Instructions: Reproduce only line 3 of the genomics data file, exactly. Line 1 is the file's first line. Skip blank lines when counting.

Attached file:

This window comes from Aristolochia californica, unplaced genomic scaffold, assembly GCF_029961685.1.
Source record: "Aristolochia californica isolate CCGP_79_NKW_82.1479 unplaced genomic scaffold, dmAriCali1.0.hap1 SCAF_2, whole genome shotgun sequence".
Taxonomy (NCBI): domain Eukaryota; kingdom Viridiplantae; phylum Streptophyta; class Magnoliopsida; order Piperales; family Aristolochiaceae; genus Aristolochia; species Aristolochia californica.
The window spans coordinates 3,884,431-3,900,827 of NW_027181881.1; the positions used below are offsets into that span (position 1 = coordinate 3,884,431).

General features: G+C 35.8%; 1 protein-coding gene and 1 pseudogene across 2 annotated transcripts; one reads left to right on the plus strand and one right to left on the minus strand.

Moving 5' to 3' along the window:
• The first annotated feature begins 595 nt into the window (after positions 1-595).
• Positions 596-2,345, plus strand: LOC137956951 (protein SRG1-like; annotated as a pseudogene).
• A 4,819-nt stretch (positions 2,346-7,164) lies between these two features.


Taxonomy (NCBI): domain Eukaryota; kingdom Viridiplantae; phylum Streptophyta; class Magnoliopsida; order Piperales; family Aristolochiaceae; genus Aristolochia; species Aristolochia californica.